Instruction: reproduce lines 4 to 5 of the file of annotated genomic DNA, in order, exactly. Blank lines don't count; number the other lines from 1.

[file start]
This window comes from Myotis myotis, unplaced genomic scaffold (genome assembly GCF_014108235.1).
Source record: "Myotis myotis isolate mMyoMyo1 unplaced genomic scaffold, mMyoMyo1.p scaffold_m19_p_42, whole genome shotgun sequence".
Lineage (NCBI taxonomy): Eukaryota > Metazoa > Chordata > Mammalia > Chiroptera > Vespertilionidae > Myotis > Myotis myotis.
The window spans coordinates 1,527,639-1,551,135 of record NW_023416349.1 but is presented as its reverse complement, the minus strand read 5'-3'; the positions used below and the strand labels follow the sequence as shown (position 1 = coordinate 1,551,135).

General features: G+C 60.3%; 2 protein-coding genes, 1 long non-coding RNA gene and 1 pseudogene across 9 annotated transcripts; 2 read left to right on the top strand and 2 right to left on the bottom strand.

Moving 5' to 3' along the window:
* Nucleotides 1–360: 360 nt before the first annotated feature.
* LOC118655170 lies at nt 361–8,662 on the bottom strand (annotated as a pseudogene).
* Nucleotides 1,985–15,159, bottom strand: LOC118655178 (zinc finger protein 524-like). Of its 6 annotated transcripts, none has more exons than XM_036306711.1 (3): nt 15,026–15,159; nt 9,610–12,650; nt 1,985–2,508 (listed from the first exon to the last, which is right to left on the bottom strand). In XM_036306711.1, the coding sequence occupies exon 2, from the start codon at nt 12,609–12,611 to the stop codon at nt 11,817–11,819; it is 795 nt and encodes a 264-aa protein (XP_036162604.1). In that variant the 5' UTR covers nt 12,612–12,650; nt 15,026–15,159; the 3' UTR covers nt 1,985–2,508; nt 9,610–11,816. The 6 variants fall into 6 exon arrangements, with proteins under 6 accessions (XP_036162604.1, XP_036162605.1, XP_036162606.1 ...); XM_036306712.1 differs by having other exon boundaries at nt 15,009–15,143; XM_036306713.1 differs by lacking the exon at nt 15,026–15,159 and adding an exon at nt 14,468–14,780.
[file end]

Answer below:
The window spans coordinates 1,527,639-1,551,135 of record NW_023416349.1 but is presented as its reverse complement, the minus strand read 5'-3'; the positions used below and the strand labels follow the sequence as shown (position 1 = coordinate 1,551,135).

General features: G+C 60.3%; 2 protein-coding genes, 1 long non-coding RNA gene and 1 pseudogene across 9 annotated transcripts; 2 read left to right on the top strand and 2 right to left on the bottom strand.